4 reasons to become a mentor

mentor

No one says you have to help out a fledgling fellow entrepreneur once you’ve found success. But there are some pretty compelling reasons to do so.

One of the enduring mysteries of human nature is why a very successful business person would give away his time to help an up-and-comer. After all, given the mentor’s success, he easily could charge the protégé $500 an hour for the valuable advice and contacts that he has pulled together during his career.

And yet mentoring is a widely accepted practice. To figure out why, I spoke with Mike Bergelson, CEO of Everwise, a service that connects mentors and protégées. It’s a mentoring company that benefits from being near a key mentor. Bergelson–who started Audium, a software company in New York City that Cisco acquired in 2006–ended up moving to California as a Cisco executive.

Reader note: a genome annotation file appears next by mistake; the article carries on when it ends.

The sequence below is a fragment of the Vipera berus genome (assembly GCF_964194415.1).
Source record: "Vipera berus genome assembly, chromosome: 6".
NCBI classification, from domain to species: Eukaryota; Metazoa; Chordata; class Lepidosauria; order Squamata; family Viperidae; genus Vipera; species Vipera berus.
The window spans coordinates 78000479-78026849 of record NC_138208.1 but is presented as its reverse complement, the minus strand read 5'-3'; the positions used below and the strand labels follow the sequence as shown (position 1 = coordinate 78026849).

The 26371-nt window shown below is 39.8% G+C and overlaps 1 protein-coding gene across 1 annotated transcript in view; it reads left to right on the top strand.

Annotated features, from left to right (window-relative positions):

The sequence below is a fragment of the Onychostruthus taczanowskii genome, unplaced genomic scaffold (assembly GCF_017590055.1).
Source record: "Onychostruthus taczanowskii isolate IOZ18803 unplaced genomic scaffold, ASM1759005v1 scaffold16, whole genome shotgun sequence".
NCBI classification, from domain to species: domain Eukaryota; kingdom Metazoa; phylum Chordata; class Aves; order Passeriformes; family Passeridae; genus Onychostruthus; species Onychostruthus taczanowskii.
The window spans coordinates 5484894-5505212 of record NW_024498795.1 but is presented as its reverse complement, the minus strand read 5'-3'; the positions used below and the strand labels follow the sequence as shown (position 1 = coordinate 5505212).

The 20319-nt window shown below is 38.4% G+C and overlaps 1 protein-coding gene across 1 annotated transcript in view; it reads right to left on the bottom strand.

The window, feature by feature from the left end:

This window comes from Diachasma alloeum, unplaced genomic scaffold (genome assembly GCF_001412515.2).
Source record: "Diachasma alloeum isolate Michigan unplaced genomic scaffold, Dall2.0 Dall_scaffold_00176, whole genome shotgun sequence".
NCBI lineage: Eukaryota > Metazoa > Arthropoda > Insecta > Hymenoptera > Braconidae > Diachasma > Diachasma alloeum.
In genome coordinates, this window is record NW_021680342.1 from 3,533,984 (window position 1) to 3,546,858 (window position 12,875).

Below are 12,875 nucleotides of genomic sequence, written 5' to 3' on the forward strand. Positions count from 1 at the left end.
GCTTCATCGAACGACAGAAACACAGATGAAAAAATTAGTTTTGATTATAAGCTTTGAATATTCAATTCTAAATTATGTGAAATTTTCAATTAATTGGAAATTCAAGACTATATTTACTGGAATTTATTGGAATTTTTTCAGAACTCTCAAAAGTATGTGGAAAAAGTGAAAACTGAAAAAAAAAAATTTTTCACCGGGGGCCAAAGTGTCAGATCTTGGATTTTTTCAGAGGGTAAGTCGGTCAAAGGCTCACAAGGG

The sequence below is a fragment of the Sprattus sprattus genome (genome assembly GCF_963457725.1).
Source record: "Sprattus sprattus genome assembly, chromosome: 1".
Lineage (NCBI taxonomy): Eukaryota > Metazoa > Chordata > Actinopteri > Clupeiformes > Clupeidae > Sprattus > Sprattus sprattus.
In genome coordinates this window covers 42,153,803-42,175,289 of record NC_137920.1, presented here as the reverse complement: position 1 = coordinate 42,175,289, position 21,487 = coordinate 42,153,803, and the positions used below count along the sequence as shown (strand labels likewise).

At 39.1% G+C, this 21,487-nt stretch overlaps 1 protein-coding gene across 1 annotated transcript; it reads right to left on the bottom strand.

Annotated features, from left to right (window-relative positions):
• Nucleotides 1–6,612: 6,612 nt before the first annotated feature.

He left Cisco and pulled together the team from the software start-up to work on business ideas. But Everwise did not gel until 2012 when Bergelson discussed these ideas with Maynard Webb, his mentor, whose Webb Investment Network (WIN) offers “young entrepreneurs seed capital, mentorship, and on-demand access to experts.”

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